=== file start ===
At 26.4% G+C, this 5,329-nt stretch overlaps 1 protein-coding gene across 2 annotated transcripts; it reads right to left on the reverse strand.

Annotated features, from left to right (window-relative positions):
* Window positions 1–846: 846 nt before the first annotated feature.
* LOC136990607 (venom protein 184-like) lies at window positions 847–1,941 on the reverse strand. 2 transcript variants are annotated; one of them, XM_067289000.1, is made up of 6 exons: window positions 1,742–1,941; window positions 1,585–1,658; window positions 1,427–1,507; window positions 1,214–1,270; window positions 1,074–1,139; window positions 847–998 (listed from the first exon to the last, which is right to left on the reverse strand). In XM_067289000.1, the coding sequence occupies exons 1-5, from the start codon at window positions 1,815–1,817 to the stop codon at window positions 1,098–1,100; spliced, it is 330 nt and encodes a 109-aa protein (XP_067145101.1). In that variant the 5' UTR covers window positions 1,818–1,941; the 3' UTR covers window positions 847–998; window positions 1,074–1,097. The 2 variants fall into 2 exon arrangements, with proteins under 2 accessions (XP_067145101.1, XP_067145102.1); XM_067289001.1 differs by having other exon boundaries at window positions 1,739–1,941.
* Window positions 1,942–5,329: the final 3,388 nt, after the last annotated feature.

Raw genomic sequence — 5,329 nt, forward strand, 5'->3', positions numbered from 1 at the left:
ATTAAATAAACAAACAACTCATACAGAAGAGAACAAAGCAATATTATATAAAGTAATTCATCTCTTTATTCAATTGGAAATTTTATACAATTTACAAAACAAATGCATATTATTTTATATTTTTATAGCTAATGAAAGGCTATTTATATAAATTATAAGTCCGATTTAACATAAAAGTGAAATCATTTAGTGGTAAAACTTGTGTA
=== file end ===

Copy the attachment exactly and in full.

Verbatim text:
At 26.4% G+C, this 5,329-nt stretch overlaps 1 protein-coding gene across 2 annotated transcripts; it reads right to left on the reverse strand.

Annotated features, from left to right (window-relative positions):
* Window positions 1–846: 846 nt before the first annotated feature.
* LOC136990607 (venom protein 184-like) lies at window positions 847–1,941 on the reverse strand. 2 transcript variants are annotated; one of them, XM_067289000.1, is made up of 6 exons: window positions 1,742–1,941; window positions 1,585–1,658; window positions 1,427–1,507; window positions 1,214–1,270; window positions 1,074–1,139; window positions 847–998 (listed from the first exon to the last, which is right to left on the reverse strand). In XM_067289000.1, the coding sequence occupies exons 1-5, from the start codon at window positions 1,815–1,817 to the stop codon at window positions 1,098–1,100; spliced, it is 330 nt and encodes a 109-aa protein (XP_067145101.1). In that variant the 5' UTR covers window positions 1,818–1,941; the 3' UTR covers window positions 847–998; window positions 1,074–1,097. The 2 variants fall into 2 exon arrangements, with proteins under 2 accessions (XP_067145101.1, XP_067145102.1); XM_067289001.1 differs by having other exon boundaries at window positions 1,739–1,941.
* Window positions 1,942–5,329: the final 3,388 nt, after the last annotated feature.

Raw genomic sequence — 5,329 nt, forward strand, 5'->3', positions numbered from 1 at the left:
ATTAAATAAACAAACAACTCATACAGAAGAGAACAAAGCAATATTATATAAAGTAATTCATCTCTTTATTCAATTGGAAATTTTATACAATTTACAAAACAAATGCATATTATTTTATATTTTTATAGCTAATGAAAGGCTATTTATATAAATTATAAGTCCGATTTAACATAAAAGTGAAATCATTTAGTGGTAAAACTTGTGTA